There are infinite variety of shapes available for the cartographer to change the graphic elements. It is up to the cartographer however, to let his imagination roam and to consider critically those maps on which the line and shape structure appear well designed in order to become familiar with the range of possibilities.
CONTRAST OF PATTERN
The patterns are composed of dots (stripling) lines, or combination. The possibilities are unlimited.
Every patter whether composed of dots / lines of a combination has several characteristics (i) Texture (or Density) that is the spacing of marks, usually specified by the number of lines per inch; the greater the number the “finer” the texture (ii) arrangement (iii) Orientation.
Cartographer may employ all these characteristics of pattern to obtain contrast. The important point in obtaining contrast among patterns is varying as many of the characteristics as possible, rather than trying to hold some constant.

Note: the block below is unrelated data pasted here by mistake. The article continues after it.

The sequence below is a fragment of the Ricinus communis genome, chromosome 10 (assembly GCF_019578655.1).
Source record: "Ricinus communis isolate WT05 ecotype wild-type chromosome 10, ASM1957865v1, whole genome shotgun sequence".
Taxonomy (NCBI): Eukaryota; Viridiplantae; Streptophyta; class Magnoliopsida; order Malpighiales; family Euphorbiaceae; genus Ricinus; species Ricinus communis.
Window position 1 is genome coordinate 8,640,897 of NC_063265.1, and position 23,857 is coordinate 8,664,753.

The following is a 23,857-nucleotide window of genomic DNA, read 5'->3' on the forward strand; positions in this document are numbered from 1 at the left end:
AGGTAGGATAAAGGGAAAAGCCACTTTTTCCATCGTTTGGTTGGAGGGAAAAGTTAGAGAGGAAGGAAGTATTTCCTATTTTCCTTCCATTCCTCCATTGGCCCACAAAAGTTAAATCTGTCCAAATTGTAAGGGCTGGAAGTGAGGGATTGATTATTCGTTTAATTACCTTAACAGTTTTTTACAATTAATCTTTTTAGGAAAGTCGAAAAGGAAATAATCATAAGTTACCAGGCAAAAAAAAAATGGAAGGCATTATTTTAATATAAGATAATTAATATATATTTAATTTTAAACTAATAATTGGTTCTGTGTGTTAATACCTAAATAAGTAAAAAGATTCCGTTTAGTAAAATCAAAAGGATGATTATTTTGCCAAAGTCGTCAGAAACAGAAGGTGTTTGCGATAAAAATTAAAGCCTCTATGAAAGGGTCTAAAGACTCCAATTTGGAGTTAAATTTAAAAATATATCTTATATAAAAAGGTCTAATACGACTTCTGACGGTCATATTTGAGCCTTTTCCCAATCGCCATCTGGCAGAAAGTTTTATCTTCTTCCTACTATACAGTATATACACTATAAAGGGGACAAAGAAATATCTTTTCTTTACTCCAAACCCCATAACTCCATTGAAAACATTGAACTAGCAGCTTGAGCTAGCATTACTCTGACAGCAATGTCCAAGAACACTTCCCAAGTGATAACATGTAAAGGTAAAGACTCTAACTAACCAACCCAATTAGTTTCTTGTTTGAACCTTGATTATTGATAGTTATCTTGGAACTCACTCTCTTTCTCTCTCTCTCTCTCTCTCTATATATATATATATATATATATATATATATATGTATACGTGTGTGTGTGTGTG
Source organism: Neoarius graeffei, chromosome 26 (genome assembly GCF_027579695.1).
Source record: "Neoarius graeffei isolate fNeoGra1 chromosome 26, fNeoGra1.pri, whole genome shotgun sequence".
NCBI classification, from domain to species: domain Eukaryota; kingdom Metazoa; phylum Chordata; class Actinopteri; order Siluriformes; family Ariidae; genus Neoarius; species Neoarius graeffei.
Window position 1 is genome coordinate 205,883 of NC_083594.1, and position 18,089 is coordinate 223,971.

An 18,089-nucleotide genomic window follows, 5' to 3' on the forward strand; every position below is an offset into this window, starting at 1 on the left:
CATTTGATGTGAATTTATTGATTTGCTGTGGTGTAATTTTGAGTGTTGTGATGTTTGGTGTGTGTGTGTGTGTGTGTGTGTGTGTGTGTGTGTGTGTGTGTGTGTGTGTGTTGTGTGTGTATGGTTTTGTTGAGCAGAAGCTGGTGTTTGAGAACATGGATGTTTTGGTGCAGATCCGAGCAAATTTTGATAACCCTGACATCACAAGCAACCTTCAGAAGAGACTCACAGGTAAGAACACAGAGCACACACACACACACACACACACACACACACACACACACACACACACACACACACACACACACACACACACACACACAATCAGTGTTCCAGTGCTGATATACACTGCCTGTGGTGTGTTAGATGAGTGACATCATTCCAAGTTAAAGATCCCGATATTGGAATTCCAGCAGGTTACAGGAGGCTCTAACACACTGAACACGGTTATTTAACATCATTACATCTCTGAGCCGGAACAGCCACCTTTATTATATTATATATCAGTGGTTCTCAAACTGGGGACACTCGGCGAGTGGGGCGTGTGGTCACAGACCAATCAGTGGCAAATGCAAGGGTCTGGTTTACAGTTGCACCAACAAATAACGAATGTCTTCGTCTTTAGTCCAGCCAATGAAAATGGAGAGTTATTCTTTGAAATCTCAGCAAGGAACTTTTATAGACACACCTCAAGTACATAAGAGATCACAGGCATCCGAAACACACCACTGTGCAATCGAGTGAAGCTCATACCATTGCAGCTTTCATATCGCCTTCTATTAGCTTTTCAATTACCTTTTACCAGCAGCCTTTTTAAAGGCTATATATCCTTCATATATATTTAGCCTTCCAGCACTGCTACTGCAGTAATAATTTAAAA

CONTRAST OF VALUE
Value contrasts are the most important elements of seeing and every one is familiar with the ease with which it is possible to recognise objects represented in drawings or photographs merely by their tonal or value structure. Since any thing that can be seen must have a value rating and because any thing must vary in value if it is to be easily distinguished from its surroundings. It follows that the contrast of value is one of the fundamentals of visibility.
Any object or a group of units on a map has a value rating. Width of lines, areas with patterns, black or lettering in names, the title, the legend, the coloured areas and so on, are all value areas, and their effective arrangement within the map frame is a basic part of map designing. One of the most important ways in which the cartographer uses values, is in presenting a grades series of information. Thus for example, geographical phenomena such as variations in rainfall, depth of oceans, elevation of land, density of population and so on, are usually depicted by some technique that depends for a large portion of its effectiveness upon classes as differentiated by value contrasts.
FIGURE – GROUND
In any map, more so in small scale thematic maps, the immediate perception of the fundamental elements in the map is of primary importance. The reader must be able to focus immediately on the characteristics that the cartographer had as his objectives without fumbling and groping to find what he is supposed to be looking at. The most important element is graphic communication the leads to such quick recognition is called the figure – ground relationship.